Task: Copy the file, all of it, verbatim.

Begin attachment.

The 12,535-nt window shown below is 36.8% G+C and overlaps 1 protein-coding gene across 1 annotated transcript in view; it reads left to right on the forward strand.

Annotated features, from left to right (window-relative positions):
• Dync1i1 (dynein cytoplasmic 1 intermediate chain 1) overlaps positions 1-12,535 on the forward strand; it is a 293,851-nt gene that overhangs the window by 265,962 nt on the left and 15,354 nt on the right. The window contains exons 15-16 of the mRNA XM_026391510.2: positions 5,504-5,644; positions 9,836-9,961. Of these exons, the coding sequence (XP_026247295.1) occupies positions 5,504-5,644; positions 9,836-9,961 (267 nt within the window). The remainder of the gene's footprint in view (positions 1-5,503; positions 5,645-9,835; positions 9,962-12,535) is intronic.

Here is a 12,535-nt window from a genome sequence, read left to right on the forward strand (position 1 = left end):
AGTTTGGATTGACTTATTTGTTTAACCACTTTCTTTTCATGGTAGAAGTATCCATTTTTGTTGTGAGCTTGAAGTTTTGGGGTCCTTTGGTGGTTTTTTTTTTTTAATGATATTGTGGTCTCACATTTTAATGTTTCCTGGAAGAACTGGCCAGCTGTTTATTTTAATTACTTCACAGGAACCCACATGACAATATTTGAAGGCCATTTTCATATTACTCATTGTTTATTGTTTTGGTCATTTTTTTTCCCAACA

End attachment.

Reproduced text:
The 12,535-nt window shown below is 36.8% G+C and overlaps 1 protein-coding gene across 1 annotated transcript in view; it reads left to right on the forward strand.

Annotated features, from left to right (window-relative positions):
• Dync1i1 (dynein cytoplasmic 1 intermediate chain 1) overlaps positions 1-12,535 on the forward strand; it is a 293,851-nt gene that overhangs the window by 265,962 nt on the left and 15,354 nt on the right. The window contains exons 15-16 of the mRNA XM_026391510.2: positions 5,504-5,644; positions 9,836-9,961. Of these exons, the coding sequence (XP_026247295.1) occupies positions 5,504-5,644; positions 9,836-9,961 (267 nt within the window). The remainder of the gene's footprint in view (positions 1-5,503; positions 5,645-9,835; positions 9,962-12,535) is intronic.

Here is a 12,535-nt window from a genome sequence, read left to right on the forward strand (position 1 = left end):
AGTTTGGATTGACTTATTTGTTTAACCACTTTCTTTTCATGGTAGAAGTATCCATTTTTGTTGTGAGCTTGAAGTTTTGGGGTCCTTTGGTGGTTTTTTTTTTTTAATGATATTGTGGTCTCACATTTTAATGTTTCCTGGAAGAACTGGCCAGCTGTTTATTTTAATTACTTCACAGGAACCCACATGACAATATTTGAAGGCCATTTTCATATTACTCATTGTTTATTGTTTTGGTCATTTTTTTTCCCAACA